69. House Select Committee Hearings, Vol. IX, 484.
70. Braden's deposition is apparently combined from two sessions before the House committee, on May 16 and July 26, 1978 (William Kelly, Newsgroup post of May 16, 1999).
72. Ibid. The Cabana tale took yet another twist with the publication of Beverly Oliver's Nightmare in Dallas. Ms. Oliver, who claims to have been the mysterious Dealey Plaza witness called the "Babushka Lady" by researchers, has a number of documented credibility problems. Researcher William Kelly finds Oliver's reasonably innocuous Cabana story worthy of credence, however, and provides a straightforward summary of her claims in his article, "Thursday Night at the Cabana Lounge -- A Harmonic Convergence. A few other questionable figures, however, also make brief cameos.
73. Inexplicably, that is, unless one believes that the "Mafia conspiracy" bias of HSCA Chief Counsel G. Robert Blakey influenced the committee's decision to affirm the alleged connection between Mob-tainted Ruby and Marcello associate Ferrie.
74. Bernard Fensterwald's Assassination of JFK by Coincidence or Conspiracy? 288.
75. Robert J. Groden and Harrison Edward Livingstone, High Treason, 1990 Berkley ed., 319.
78. Ibid. Ferrie was actually working for G. Wray Gill, who was Marcello's attorney.
79. Jim Garrison, A Heritage of Stone, 1975 ed., 107-8, 144.
80. Henry Hurt, Reasonable Doubt, 284.
82. Ibid. Strangely, Hurt omits mention of Lawrence Meyers altogether.
83. Ibid., 124.
84. Jim Marrs, Crossfire, 1992 ed., 338.
85. Philip H. Melanson, Spy Saga, 41.
87. Seth Kantor, The Ruby Cover-Up, 1992 ed., 81.
88. David E. Scheim, Contract on America, 263.
89. Mark North, Act of Treason, 1992 ed., 192.
90. Ibid., 192, 313.
91. Ibid., 372.
92. Ibid., 308-10, 313, 372, 390.
93. George Michael Evica, And We Are All Mortal, 162-7.
94. Ibid., 163.
96. There are plenty of other books that use bits and pieces of these factoids, but they almost invariably cite the same sources previously mentioned. Michael Benson's Who's Who in the JFK Assassination, for example, cites Scheim, Garrison, Groden and Livingstone, Summers, Blakey, Evica, Kantor and North under his entry for Jean Aase.
97. Noel Twyman, Bloody Treason, 273.
99. Ibid., 273 fn. Putting aside the issue of who placed the call, wouldn't Mr. Twyman's question be a little more reasonable if he actually knew who else in that building anyone could have been calling? If Jean Aase is the only occupant of the building Mr. Twyman names, how can he justify his question as a rhetorical one?
100. Ibid., 273.
101. Those who suspect Braden to have been a Dal-Tex gunman do so in spite of the fact that, of the hundreds of Dealey Plaza eyewitnesses, from whom we have reports of gun shots from the Triple Underpass, from behind the stockade fence on the grassy knoll, from the bushes on the knoll, and even from inside John F. Kennedy's limousine, not even a single witness reported a shot from the Dal-Tex Building. There are, however, a handful of witnesses who were not certain from which building at Elm and Houston the shots originated. Researcher Michael Russ has compiled the testimony of these witnesses, and demonstrated how weak the case is for a shot from the Dal-Tex Building. Unlike the Texas School Book Depository, which was identified immediately by numerous witnesses as the source of some or all of the shots -- sometimes down to the specific window -- the Dal-Tex Building invited little curiosity, if any at all.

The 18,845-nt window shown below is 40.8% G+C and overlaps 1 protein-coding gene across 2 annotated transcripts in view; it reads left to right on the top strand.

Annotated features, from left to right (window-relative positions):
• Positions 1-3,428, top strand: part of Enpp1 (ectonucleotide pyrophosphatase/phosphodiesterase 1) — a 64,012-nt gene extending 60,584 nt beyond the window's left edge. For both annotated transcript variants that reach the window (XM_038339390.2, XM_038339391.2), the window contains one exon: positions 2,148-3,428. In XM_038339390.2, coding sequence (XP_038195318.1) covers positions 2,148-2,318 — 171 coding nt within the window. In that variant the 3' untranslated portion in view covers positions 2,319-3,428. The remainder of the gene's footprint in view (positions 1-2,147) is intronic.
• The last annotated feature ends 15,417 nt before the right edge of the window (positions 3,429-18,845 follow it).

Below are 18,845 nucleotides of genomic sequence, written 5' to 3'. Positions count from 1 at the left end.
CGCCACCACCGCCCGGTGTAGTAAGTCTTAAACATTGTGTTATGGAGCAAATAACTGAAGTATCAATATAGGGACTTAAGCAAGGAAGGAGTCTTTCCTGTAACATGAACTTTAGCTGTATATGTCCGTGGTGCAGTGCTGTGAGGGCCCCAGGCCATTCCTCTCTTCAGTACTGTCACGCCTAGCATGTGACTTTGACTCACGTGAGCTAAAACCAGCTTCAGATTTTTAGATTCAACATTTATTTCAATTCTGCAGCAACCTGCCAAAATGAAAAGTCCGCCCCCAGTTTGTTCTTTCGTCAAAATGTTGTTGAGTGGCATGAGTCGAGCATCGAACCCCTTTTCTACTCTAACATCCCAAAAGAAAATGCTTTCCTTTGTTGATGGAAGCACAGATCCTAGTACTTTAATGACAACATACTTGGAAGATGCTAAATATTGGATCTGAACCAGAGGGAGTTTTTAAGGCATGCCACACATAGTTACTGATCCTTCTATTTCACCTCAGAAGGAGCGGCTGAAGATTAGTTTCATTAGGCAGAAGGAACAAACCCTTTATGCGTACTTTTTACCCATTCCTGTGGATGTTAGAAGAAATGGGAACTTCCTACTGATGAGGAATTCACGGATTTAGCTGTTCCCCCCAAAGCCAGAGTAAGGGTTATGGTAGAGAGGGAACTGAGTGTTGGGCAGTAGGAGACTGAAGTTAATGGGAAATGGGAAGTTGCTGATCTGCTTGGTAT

102. Twyman, 273.
104. Jim Braden, 1978 House Select Committee deposition; William Kelly, Newsgroup post of May 16, 1999.
106. Ibid. Actually, Twyman writes, "And amazingly, it just happened that Braden had an office in New Orleans next door to the office of Guy Banister [sic], who just happened to share that office on occasion with Lee Harvey Oswald" (Ibid.). There's no need to belabor Twyman's obvious goof -- confusing G. Wray Gill's office in the Pere Marquette Building, where Dave Ferrie worked part-time in 1962-63, with Guy Banister's office at 531 Lafayette Street. Ferrie also worked part-time for Banister, whose 531 Lafayette was right around the corner from 544 Camp Street, anaddress that, for reasons unknown, Lee Oswald stamped on a small number of his pro-Castro handouts during the summer of 1963. Jim Garrison started the myth that 544 Camp and 531 Lafayette were two entrances that led to the same office -- that of Guy Banister -- when in reality, while they are technically in the same building, they lead to mutually exclusive locations. Banister's office was not accessible from 544 Camp Street (HSCA Exhibit #1, November 6, 1978; HSCA Testimony of Sam Newman, former owner of the building at 544 Camp/531 Lafayette; Gus Russo, Live by the Sword,197, citing an interview with Banister employee Joe Newbrough).